## Combinatorial Group Theory: A Topological ApproachIn this book, developed from courses taught at the University of London, the author aims to show the value of using topological methods in combinatorial group theory. The topological material is given in terms of the fundamental groupoid, giving results and proofs that are both stronger and simpler than the traditional ones. Several chapters deal with covering spaces and complexes, an important method, which is then applied to yield the major Schreier and Kurosh subgroup theorems. The author presents a full account of Bass-Serre theory and discusses the word problem, in particular, its unsolvability and the Higman Embedding Theorem. Included for completeness are the relevant results of computability theory. |

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### Contents

COMBINATORIAL GROUP THEORY | 1 |

SPACES AND THEIR PATHS | 49 |

GROUPOIDS | 62 |

THE FUNDAMENTAL GROUPOID AND THE FUNDAMENTAL | 74 |

COMPLEXES | 113 |

COVERINGS OF SPACES AND COMPLEXES | 151 |

BASSSERRE THEORY | 182 |

DECISION PROBLEMS | 243 |

FURTHER TOPICS | 286 |

297 | |

306 | |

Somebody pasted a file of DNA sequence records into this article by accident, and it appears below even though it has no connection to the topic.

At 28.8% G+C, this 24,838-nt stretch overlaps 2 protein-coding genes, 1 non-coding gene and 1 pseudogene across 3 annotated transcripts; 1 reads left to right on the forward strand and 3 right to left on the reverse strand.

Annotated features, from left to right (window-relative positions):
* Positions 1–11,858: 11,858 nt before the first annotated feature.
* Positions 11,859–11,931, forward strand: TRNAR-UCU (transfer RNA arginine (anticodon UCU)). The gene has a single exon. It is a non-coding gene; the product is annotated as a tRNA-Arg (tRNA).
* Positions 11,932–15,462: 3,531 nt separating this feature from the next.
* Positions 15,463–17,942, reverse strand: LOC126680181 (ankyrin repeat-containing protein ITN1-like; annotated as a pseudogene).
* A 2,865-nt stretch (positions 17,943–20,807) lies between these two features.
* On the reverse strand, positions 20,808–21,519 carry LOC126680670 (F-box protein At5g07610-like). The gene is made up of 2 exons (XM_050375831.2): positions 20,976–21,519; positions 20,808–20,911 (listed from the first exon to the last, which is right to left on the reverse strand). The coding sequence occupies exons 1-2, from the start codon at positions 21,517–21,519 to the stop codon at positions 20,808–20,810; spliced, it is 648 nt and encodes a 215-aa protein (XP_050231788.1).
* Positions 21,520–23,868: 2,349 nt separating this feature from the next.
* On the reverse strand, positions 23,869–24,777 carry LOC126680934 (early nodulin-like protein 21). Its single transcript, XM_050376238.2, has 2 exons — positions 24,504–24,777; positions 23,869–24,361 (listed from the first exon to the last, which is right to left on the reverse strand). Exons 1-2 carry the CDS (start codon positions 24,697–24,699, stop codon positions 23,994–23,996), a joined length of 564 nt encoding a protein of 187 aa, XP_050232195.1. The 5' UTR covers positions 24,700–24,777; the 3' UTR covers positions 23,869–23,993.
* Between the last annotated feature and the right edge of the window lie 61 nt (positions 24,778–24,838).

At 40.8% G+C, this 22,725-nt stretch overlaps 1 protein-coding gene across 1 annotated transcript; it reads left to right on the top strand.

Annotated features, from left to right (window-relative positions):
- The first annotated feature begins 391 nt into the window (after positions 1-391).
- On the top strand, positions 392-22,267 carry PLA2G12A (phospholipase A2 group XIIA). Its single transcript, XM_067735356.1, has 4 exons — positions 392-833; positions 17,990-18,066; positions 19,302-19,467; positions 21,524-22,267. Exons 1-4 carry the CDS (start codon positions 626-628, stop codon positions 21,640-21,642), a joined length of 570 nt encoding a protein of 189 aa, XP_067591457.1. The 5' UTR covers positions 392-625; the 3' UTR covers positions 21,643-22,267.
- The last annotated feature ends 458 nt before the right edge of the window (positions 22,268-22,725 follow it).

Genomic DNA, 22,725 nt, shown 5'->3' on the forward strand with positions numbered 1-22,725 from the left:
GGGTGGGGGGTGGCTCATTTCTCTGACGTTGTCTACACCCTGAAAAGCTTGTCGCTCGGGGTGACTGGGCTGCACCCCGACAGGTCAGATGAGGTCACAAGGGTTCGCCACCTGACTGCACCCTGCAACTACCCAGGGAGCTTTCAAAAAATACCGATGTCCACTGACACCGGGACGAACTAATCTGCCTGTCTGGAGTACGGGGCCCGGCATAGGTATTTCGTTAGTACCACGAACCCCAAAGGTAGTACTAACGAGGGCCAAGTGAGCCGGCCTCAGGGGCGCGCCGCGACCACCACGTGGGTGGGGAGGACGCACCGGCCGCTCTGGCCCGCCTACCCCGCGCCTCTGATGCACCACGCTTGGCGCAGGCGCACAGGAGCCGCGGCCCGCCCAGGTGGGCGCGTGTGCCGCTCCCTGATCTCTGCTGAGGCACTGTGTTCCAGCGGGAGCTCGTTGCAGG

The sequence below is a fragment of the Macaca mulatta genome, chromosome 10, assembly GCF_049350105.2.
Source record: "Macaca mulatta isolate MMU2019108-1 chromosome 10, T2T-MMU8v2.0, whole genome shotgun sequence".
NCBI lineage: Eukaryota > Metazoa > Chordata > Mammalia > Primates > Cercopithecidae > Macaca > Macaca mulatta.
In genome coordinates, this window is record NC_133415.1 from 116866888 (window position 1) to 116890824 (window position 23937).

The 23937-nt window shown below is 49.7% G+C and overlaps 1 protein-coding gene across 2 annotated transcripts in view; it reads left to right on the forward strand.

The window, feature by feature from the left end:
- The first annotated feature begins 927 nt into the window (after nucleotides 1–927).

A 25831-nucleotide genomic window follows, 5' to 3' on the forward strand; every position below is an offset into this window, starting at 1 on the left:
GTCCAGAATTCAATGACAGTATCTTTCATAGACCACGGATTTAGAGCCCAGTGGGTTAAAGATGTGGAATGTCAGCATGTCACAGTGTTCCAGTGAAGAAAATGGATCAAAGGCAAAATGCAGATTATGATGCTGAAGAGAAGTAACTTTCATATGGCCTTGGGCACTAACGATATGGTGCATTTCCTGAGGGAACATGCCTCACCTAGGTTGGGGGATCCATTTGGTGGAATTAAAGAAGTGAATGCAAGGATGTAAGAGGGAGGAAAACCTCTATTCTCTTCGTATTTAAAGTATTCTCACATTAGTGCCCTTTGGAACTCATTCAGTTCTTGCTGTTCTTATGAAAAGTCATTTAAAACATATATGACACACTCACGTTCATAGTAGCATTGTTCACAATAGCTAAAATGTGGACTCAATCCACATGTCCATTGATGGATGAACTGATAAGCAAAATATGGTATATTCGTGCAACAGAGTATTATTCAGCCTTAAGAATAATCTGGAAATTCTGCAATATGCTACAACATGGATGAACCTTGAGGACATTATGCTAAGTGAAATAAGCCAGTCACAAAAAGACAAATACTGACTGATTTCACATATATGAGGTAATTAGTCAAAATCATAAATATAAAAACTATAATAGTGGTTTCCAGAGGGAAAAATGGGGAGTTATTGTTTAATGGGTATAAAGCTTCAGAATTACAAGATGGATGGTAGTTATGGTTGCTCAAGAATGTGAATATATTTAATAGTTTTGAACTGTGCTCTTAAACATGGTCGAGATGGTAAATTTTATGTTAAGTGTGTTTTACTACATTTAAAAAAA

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amalgamated free product automorphism bijection Britton's Lemma cancellation complex component conjugate construction contains Corollary corresponding coset countable cyclically reduced definition denote easy to check edge-pair element of G elementary reduction equivalence classes equivalence relation Exercise finitely presented group follows free group free product fundamental group G-tree given gives Godel numbering graph of groups group G group theory groupoid Hence HNN extension homomorphism identity inclusion indexed cell induces infinite integer inverse irreducible path isomorphism length Let F Let G Let H locally path-connected maximal tree monomorphism non-trivial obtained one-one partial algorithm particular path-connected permutation Plainly Proof Let Proposition prove pushout recursive reduced as written reduced form reduced word represents an element result sending sequence simply connected solvable word problem space stabilisers stable letters starting subgroup of G subset subspace Suppose Tietze transformations topology trivial unique van Kampen's Theorem vertex vertex group vertices